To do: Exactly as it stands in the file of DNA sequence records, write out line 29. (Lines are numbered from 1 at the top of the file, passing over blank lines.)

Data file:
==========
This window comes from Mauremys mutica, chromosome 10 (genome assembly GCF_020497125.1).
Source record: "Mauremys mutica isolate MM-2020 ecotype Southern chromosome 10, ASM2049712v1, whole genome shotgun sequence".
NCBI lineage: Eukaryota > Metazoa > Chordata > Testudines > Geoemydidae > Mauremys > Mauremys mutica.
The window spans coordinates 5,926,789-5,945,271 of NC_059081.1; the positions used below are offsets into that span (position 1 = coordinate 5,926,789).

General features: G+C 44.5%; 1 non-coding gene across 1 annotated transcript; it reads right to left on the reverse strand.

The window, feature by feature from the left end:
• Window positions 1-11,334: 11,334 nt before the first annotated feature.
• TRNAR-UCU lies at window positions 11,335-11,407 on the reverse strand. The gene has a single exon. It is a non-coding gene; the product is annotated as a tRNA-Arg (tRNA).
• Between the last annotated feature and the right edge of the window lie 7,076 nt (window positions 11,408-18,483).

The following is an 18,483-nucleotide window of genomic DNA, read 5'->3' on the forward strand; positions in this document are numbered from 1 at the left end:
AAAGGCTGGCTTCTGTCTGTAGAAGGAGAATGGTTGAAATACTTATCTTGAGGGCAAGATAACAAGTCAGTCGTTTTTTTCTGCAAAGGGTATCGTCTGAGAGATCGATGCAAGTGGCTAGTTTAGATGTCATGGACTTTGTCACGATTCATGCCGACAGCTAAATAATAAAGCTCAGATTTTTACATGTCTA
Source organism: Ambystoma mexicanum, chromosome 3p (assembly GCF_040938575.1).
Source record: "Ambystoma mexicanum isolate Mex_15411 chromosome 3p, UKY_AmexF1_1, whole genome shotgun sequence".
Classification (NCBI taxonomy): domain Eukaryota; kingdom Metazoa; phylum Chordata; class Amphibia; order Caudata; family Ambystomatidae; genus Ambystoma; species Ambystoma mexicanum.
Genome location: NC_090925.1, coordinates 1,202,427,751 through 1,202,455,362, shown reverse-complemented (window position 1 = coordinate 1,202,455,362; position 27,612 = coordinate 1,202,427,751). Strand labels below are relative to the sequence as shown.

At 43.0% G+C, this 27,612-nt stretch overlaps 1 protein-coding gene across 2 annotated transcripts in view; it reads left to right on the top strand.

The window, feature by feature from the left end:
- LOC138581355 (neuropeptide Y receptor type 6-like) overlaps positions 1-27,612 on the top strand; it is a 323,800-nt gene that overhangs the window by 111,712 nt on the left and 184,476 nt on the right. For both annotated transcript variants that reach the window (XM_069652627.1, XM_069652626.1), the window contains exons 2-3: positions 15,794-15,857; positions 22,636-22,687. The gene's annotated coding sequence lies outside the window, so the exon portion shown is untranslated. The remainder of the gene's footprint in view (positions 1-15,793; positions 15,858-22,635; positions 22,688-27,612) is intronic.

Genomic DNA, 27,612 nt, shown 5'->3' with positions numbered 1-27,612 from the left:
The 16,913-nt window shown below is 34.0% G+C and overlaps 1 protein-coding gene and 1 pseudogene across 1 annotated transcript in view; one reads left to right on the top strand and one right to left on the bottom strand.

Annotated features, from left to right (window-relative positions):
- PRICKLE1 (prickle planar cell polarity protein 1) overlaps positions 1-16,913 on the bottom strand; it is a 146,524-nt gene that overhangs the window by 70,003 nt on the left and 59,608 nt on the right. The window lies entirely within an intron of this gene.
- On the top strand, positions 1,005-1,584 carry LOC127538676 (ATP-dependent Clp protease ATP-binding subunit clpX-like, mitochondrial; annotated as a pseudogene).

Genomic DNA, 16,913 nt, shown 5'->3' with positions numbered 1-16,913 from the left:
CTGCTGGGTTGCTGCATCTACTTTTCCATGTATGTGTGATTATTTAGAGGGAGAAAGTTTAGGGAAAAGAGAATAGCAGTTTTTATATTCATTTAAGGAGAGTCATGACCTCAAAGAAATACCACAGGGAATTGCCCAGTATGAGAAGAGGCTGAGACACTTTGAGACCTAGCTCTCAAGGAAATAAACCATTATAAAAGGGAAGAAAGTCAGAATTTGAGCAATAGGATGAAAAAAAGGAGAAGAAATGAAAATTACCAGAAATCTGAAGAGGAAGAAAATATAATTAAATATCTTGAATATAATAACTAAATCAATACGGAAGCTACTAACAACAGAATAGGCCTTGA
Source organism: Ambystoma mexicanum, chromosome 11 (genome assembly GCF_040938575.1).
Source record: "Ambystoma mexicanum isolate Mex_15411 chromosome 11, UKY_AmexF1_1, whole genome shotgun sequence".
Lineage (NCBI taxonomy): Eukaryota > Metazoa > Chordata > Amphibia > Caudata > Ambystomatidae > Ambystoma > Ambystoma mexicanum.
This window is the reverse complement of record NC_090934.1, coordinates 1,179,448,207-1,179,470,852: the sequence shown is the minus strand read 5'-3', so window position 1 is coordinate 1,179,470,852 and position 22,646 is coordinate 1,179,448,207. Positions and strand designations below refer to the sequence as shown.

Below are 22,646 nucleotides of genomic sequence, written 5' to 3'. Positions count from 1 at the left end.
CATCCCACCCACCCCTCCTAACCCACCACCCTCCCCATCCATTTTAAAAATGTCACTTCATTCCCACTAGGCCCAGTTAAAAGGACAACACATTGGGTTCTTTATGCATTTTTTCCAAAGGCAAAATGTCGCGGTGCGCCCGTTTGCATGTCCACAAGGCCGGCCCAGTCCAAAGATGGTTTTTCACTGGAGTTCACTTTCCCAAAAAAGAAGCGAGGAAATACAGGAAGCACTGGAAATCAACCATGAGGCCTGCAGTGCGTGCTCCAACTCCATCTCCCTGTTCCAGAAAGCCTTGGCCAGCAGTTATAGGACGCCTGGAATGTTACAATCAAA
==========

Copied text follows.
This window is the reverse complement of record NC_090934.1, coordinates 1,179,448,207-1,179,470,852: the sequence shown is the minus strand read 5'-3', so window position 1 is coordinate 1,179,470,852 and position 22,646 is coordinate 1,179,448,207. Positions and strand designations below refer to the sequence as shown.